perhaps even unessential to our lives.
However, it turns out play, recreation, and leisure are necessary for a full and flourishing life
for a host of reasons. Beyond the physical and mental benefits — and there are many!
When we think of play as adults, unless we are referring to participation in an organized
sport or performance, we don’t normally use the term play. There is a specific type of play
that children engage in that adults don’t. There are certain social and psychological
developmental reasons why play is particularly important for children. However, if we
widen our definition of play to include what we would consider recreational or leisurely
activity, then we see that human beings continue to play their entire lives. In his book,
Brown defines play as having the following properties: “apparently purposeless activity
(done for its own sake), voluntary, inherent attraction, freedom from time, diminished
consciousness of self, improvisational potential, and continuation desire.”
With this in mind, much of the activities we do can be seen as play: from playing an
instrument to writing poetry to watching a movie to making jokes to dancing at a party. In
fact, the arts themselves — music, film, literature — are a complex and highly developed
form of play. This doesn’t mean art can’t also have other purposes — such as being morally
or culturally illuminating — but that at our core we create and engage art because, in some
sense, it’s fun.
With this in mind, much of the activities we do can be
seen as play: from playing an instrument to writing
poetry to watching a movie to making jokes to dancing at
a party.
We don’t need to be told about the value and necessity of work. Yes, work is necessary, and
in order to put bread on the table and a roof over our heads we admit that we must work.
It’s one of the first questions we ask our children: what do you want to be when you grow
up? And while we don’t necessarily expect them to have an answer — or end up doing what
they say they will — we’re already priming them to think about work. On the other hand,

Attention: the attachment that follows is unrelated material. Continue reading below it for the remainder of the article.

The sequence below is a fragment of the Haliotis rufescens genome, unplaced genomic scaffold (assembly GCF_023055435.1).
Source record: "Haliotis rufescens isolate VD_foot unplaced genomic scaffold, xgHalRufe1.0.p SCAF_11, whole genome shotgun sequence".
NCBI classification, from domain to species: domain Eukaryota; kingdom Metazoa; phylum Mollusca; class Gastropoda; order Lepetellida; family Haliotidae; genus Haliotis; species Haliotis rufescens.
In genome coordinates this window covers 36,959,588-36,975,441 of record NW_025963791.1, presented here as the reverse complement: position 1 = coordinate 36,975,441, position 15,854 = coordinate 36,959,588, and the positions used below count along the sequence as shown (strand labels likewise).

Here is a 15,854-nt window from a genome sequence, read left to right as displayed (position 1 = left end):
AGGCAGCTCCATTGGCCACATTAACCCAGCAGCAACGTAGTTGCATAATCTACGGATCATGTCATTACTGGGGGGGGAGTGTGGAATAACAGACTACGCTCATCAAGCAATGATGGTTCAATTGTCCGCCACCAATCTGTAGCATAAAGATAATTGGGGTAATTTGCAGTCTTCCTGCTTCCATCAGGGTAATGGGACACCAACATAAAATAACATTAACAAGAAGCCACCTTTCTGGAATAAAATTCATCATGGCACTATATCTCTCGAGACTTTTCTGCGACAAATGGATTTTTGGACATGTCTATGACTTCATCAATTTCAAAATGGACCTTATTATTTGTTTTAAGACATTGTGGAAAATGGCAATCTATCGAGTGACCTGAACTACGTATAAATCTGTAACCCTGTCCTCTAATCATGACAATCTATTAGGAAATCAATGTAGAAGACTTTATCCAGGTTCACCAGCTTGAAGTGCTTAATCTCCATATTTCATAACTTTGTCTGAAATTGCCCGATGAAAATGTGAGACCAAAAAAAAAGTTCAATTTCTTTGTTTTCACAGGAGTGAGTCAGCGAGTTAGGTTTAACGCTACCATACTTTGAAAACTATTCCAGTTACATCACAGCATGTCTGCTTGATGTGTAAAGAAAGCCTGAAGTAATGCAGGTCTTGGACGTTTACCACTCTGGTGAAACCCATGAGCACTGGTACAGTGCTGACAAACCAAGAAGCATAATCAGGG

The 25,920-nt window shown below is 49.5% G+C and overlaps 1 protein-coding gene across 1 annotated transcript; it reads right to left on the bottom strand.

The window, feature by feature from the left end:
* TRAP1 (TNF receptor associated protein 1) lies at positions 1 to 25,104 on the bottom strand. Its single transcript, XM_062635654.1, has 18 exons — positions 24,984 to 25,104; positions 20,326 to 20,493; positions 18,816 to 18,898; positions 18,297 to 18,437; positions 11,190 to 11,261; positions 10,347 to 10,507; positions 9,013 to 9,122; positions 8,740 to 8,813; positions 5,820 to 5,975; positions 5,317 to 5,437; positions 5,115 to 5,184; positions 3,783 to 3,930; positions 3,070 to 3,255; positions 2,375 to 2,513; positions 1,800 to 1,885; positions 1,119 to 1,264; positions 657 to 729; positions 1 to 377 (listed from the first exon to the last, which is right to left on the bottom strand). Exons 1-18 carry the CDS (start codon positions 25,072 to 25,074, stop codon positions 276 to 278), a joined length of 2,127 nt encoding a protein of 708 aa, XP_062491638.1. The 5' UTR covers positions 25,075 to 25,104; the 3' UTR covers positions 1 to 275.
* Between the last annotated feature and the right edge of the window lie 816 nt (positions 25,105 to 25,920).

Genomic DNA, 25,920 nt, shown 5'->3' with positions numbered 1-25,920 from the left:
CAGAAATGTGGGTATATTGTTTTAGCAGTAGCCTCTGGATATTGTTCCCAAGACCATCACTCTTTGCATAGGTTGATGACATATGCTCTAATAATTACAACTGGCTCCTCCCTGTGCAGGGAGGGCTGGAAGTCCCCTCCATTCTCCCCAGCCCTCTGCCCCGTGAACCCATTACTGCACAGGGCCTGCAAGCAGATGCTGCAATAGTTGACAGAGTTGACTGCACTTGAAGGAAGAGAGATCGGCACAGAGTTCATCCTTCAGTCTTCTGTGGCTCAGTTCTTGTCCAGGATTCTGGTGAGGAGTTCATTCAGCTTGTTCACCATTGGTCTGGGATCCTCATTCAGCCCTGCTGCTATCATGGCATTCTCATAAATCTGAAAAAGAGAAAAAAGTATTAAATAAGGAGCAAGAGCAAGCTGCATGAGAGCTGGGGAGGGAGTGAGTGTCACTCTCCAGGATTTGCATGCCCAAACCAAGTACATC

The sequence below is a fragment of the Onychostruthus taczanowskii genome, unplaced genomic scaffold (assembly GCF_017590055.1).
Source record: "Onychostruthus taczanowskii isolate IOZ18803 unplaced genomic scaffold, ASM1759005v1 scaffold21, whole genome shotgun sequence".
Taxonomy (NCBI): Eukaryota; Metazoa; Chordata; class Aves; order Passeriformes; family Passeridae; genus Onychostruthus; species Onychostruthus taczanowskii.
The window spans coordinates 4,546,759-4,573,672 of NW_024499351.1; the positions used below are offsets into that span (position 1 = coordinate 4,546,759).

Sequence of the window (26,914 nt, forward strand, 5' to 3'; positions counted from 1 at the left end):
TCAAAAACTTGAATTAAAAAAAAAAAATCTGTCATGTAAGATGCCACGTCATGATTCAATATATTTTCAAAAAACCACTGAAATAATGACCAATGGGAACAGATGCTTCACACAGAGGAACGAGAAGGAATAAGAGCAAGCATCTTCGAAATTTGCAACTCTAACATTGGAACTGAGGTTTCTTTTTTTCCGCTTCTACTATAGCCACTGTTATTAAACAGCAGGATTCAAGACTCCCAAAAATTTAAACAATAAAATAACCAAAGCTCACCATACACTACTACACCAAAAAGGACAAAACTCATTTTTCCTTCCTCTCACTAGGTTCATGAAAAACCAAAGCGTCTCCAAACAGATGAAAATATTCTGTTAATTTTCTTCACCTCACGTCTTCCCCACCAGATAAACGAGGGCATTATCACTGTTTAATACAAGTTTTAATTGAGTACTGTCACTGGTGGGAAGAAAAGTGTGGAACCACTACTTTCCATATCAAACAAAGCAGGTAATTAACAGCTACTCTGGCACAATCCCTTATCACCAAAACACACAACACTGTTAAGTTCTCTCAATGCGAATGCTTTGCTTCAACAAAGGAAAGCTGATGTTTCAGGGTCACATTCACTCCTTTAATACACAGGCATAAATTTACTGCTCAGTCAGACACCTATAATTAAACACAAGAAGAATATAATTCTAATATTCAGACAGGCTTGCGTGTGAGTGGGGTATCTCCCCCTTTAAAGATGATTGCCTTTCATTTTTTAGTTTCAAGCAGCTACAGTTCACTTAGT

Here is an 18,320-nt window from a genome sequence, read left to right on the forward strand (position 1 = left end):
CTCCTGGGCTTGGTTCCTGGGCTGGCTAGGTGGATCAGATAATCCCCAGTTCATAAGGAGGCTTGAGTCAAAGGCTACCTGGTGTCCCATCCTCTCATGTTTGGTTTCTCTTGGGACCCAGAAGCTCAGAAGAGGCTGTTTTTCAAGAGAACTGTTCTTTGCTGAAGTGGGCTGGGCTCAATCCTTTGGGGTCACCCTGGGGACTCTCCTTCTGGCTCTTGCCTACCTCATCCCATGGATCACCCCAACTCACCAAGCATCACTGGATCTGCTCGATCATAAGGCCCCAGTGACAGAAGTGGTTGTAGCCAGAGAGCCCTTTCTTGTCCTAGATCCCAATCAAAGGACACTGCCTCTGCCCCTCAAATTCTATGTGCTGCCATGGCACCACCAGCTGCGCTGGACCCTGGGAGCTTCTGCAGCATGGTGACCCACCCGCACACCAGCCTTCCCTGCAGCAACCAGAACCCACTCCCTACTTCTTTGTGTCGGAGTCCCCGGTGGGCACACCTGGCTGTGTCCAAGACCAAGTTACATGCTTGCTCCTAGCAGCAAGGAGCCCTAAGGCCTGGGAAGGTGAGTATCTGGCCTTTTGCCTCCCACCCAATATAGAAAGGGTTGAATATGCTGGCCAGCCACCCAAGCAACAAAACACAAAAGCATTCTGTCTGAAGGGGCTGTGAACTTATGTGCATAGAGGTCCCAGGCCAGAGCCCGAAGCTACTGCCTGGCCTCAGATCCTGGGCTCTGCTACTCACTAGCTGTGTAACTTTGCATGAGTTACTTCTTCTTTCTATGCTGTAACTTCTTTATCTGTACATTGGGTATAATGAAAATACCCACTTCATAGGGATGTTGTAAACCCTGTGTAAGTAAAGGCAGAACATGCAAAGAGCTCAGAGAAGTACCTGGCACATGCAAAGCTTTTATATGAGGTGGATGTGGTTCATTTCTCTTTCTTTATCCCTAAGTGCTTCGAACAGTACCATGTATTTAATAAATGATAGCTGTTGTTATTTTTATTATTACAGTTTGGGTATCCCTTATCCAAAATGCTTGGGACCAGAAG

play, recreation, and leisure are seen as ancillary — things we can do without if we had to.
However, similar to a lack of play in children, a lack of recreation can have grave
consequences for adults.
Max Butterfield, Ph.D., PLNU professor of psychology, pointed to the role of recreation in
rejuvenating us and calming us down.
“We often find ourselves very stressed all the time, and so our cortisol levels are way up,”
Butterfield said. “This has negative downstream consequences.”
Increased and prolonged cortisol levels can lead to lack of sleep, digestive problems,
headaches, lack of energy, and even high blood pressure and heart disease.
“For most people, the only way to de-stress is to have some form of leisure activity,”
Butterfield explained, citing that it has been proven that recreation can calm us down and
make us more healthy. “Without leisure built into our everyday lives, we’re always going to
be fighting this losing battle against cortisol.”
Brown comes to a similar conclusion about the health benefits of play, writing that “many
studies have demonstrated that people who continue to play games, who continue to explore
and learn throughout life, are not only much less prone to dementia and other neurological
problems, but are also less likely to get heart disease and other afflictions that seem like they
have nothing to do with the brain.”
There is actually a term in Japanese, “karōshi,” which translates literally to “overwork
death.” People in Japan, South Korea, and China have died due to stress-induced heart
attacks and strokes from extreme work without rest or recreation. Ultimately, a complete
absence of play, recreation, and leisure can even be fatal.